Pollsters are next, you know these people as number crunchers, but they are much more than that, the real good ones are wordsmiths because they shape the question in such a way where the numbers support the message required to drive the profitable people to the polls. In the corporate world this might be product developers or market researchers.

    Then there is opposition research. These are people tasked with finding dirty needles in haystacks covered by huge tarps, surrounded by mesh netting. Ok you get the picture and I’m sure you’re aghast that such a thing goes on, but Swift Boats happen. In a corporation this might be market intelligence, what are the factors that make competitors look weak and us strong. What do people dislike about the other fella’s product?

    Next are constituent group communications specialists; labor unions, minorities, religious groups, soccer moms, er or dads, and hundreds of other groups (aka communities) have a voice in the political process. Those groups, whether configured in the same way or slightly different, are the people that buy products and services.

    In fact as an aside at BlogWorld in a different presentation, Howard Kaushansky the president of Umbria, a firm that helps analyze brand and issue conversations on the web, described how buyers of jeans identify themselves in several distinct categories. Here’s a link to that report. http://www.umbrialistens.com/industries/index.php

    Lastly, there are the image makers, packers of emotion and substance. They match the candidate’s positions with the right constituent bases, and scrap it out for what’s left in the middle. Ironically, when a candidate has a position, listens to constituents and changes that position to reflect their constituents’ view, it’s fertile ground for a flip-flop ad. The good part is when a company listens and changes a product, or comes out with a new “green” position; they are viewed as being responsible. Go figure.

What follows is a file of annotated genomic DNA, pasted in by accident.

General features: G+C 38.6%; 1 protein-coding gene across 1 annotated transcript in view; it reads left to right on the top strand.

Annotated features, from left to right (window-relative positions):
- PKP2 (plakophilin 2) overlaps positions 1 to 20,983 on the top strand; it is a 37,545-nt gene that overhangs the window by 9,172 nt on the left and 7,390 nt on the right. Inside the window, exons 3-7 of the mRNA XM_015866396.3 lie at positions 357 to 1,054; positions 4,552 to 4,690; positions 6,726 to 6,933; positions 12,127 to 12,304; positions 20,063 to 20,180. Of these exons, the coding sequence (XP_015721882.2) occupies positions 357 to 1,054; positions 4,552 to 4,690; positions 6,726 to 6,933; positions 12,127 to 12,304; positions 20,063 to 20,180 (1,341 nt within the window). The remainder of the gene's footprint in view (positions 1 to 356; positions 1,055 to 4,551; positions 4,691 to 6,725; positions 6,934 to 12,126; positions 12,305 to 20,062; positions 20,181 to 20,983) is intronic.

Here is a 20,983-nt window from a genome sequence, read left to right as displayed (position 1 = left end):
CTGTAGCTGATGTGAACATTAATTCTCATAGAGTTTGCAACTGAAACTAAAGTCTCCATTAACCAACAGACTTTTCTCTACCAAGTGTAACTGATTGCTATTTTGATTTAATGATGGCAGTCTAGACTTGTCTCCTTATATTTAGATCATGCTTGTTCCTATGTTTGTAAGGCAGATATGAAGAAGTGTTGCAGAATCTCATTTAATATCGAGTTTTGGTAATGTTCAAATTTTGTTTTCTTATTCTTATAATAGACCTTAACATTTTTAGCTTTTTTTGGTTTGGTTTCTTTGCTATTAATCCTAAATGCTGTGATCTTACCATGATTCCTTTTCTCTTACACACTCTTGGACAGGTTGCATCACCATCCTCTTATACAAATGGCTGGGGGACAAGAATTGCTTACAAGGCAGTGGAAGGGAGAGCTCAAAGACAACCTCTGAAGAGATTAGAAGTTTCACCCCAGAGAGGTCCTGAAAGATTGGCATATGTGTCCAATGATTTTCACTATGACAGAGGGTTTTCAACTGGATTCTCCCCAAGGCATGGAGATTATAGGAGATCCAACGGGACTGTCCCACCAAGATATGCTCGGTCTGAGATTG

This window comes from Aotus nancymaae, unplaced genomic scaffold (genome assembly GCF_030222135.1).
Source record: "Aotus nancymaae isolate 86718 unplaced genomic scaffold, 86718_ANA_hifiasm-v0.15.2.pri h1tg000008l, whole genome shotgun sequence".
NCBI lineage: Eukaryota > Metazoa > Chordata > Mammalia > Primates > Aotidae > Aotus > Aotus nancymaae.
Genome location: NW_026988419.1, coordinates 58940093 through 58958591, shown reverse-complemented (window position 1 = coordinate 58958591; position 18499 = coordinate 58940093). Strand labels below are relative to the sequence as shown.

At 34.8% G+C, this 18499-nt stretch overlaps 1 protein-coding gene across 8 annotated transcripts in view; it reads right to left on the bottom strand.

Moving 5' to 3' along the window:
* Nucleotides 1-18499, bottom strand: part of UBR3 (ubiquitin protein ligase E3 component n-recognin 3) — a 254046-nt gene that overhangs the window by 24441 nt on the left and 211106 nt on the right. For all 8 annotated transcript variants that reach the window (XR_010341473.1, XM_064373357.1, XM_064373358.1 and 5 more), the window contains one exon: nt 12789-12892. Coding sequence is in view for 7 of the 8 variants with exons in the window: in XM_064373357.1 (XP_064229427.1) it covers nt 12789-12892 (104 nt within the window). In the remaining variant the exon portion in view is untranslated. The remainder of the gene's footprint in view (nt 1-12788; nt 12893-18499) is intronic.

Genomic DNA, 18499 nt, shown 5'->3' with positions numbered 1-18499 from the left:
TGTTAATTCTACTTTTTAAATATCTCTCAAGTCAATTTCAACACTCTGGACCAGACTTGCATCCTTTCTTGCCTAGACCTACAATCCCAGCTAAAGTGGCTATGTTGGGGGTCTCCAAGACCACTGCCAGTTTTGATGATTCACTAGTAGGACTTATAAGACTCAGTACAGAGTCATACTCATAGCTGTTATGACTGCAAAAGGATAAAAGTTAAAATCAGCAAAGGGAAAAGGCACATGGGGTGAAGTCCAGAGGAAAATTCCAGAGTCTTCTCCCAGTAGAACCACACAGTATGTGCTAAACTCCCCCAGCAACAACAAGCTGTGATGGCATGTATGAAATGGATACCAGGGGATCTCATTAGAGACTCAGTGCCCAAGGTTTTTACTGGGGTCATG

Now let me connect the dot to the discussion about who owns social media. Paul and I maybe on to something, because Shel Holtz articulated the need for a cross-functional team in this post http://blog.holtz.com/index.php/weblog/comments/who_should_own_social_media/

    He also made reference to a Chief Reputation Officer, which may well be the equivalent of the campaign manager or communications director, nonetheless your post highlights a different way corporations may engage their constituents given the growth of social media.

    I apologize for taking up so much space, but I see a bigger picture that may help the profession and corporate marketers appreciate the breadth of social media. This appreciation may lead them toward a phased implementation, learning and adjusting along the way.

    All the best,

  • Paul Dunay

    Albert

    Thanks for the further clarification and elaboration.

    To truly be ready for Social Media companies need to change the way they think out media and the way they respond to media.

    Your point is terrific: that it needs to be closer to a political mindset than it is today.

  • Paul Dunay

    Tom

    OMG! I love your point about companies losing slowly over time. Fantastic comparison point …

    I think we are going to learn alot this year about Interactive Marketing by watching the political campaigners.

    fasten your seatbelt!

  • reseller hosting

    Your points are excellent in this post. We will just have to wait and see.